This is a rush transcript from "Hannity," May 17, 2009. This copy may not be in its final form and may be updated.
SEAN HANNITY, HOST: Joining me now is former presidential candidate Alan Keyes who has been at the forefront of this debate since Notre Dame announced its plans to honor President Barack Obama. Ambassador Keyes was actually scheduled to join us on Friday night's show, but he was arrested on campus during a protest — by the way, his second arrest. And Ambassador Keyes, thanks for being with us.
ALAN KEYES, FORMER PRESIDENTIAL CANDIDATE: Glad to be with you, Sean. Thank you.
HANNITY: All right. So twice, you used the term earlier when speaking with Ainsley about "prostituting itself." Explain.
KEYES: Well, I think it was clearly an effort today to try to establish some kind of moral legitimacy for Obama despite the fact that he takes an extremist stand on child-killing that marks him as the focal point of evil with respect to this heinous destruction of innocent life in our world today.
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And for the university to honor him in the way that it has basically degrades and debases its claim to be a Catholic institution, sets a scandalous, bad example in word and deed for its students, for the Catholic community, for the world.
And by the way, the Vatican has spoken on this. Archbishop Raymond Leo Burke, who is a very high official — I think the highest appointed American at the Vatican — was at the National Catholic Prayer Breakfast. And he made an unequivocal statement in which he condemned the invitation and the degree and said what was happening at Notre Dame was the gravest scandal, meaning to say they were luring people into sin.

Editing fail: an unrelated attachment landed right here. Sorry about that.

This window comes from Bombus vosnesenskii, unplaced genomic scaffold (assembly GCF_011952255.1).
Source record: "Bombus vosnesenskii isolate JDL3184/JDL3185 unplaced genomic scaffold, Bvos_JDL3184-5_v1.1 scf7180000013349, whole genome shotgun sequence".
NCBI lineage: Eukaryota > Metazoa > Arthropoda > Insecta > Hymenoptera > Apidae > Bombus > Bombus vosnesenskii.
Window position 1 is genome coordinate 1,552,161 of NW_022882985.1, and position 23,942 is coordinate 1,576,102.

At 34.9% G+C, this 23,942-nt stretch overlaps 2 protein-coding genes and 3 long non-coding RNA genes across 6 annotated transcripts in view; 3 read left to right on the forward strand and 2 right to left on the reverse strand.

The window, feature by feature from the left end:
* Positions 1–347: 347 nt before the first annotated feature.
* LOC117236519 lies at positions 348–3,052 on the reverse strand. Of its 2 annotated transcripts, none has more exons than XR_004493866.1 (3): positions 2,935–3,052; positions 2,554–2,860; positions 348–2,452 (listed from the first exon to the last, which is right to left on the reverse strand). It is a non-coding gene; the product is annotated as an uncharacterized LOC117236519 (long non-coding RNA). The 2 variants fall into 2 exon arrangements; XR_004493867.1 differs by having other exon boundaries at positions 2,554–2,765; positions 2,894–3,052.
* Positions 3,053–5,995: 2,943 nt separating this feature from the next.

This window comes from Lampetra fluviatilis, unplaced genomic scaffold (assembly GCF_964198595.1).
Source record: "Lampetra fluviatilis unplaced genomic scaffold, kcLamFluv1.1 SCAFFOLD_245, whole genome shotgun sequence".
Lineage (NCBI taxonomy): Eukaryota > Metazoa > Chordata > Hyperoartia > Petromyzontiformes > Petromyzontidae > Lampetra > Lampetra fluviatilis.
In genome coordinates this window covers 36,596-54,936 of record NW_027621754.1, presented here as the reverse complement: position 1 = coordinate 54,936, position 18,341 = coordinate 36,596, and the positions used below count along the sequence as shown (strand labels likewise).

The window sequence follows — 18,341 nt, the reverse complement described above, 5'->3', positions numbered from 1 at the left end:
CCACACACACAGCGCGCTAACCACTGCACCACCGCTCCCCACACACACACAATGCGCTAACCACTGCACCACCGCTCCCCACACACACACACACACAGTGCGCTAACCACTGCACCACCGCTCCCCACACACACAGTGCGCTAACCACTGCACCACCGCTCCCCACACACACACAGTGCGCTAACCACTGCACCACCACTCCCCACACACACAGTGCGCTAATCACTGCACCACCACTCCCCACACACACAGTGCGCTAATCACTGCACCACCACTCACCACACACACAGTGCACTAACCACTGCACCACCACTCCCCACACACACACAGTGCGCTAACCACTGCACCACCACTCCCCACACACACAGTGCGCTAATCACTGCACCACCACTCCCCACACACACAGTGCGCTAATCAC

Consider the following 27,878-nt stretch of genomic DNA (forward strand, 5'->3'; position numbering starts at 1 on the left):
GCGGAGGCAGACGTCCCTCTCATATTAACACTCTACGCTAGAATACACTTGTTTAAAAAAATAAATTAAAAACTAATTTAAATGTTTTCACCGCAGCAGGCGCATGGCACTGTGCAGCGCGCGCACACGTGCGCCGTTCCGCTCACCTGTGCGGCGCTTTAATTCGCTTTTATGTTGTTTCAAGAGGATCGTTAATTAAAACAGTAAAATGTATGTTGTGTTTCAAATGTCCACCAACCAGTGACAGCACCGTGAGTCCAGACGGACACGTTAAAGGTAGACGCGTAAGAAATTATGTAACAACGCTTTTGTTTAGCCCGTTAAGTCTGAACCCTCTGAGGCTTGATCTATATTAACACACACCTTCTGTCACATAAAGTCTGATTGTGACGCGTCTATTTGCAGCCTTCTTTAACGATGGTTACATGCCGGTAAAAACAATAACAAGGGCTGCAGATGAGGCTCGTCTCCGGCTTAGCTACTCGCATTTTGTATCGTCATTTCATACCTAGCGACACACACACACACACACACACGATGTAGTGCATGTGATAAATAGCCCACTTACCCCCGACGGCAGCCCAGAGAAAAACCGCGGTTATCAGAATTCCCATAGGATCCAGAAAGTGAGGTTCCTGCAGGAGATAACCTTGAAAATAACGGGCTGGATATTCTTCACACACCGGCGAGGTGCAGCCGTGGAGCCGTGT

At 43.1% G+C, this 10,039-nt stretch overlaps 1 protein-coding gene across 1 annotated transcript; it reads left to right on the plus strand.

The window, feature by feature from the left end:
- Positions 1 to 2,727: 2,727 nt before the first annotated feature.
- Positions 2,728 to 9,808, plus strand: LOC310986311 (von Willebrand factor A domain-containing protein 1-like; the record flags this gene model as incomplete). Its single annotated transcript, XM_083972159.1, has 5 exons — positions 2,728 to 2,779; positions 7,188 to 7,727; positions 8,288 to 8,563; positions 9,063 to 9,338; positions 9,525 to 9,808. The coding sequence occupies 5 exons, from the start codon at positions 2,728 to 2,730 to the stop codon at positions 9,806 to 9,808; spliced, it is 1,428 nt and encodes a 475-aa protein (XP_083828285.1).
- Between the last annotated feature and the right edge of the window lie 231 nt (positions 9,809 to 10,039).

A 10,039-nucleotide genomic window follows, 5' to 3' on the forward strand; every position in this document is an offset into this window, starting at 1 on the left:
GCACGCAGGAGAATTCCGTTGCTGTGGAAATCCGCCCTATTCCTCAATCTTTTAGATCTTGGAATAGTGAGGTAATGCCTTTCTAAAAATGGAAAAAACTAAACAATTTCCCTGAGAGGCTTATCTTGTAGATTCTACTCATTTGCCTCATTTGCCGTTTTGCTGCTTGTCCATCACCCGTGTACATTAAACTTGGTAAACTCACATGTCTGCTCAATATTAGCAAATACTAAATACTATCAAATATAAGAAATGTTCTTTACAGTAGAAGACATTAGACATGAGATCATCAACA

HANNITY: Ambassador, he got a fairly warm reception today by many although he was interrupted as we pointed out many times. If we look back at the last election, 54 percent of Catholics, according to exit polls, voted for President Barack Obama.
Now, not only does he support abortion — remember, while he was in the State Senate, you know, the infant — the Born-Alive Infants Protection Act which would literally guarantee medical care for aborted fetuses that lived. He was an outspoken critic of it.
KEYES: Well, that's right. That's why I referred to child-killing, because I think that the idea that he is for abortion is true. But it extends further than that and really represents the fact that we're talking about the murder of children.
He has also said that the one vote in the U.S. Senate he was most ashamed of was to vote to look into Terri Schiavo's situation. His conscience is so seared on this issue that he didn't want to get account of the facts that involved the unalienable right to life. So I think that is why it is so at odds with Catholic moral principles.
HANNITY: What do you make of the warm reception by many inside the Joyce Center? What do you make of the 54 percent of Catholics that voted for Barack Obama in spite of his position on embryonic stem cells and abortion?
KEYES: Well, I think the results at Notre Dame is just clear evidence that Fr. Jenkins and the board, the fellows, basically created an environment in which Catholic education is not taking place.
Because the idea that you can establish moral right and wrong by some sort of calculus balance between good and evil is an anathema to the teachings of the Catholic Church. The idea of good is related to God.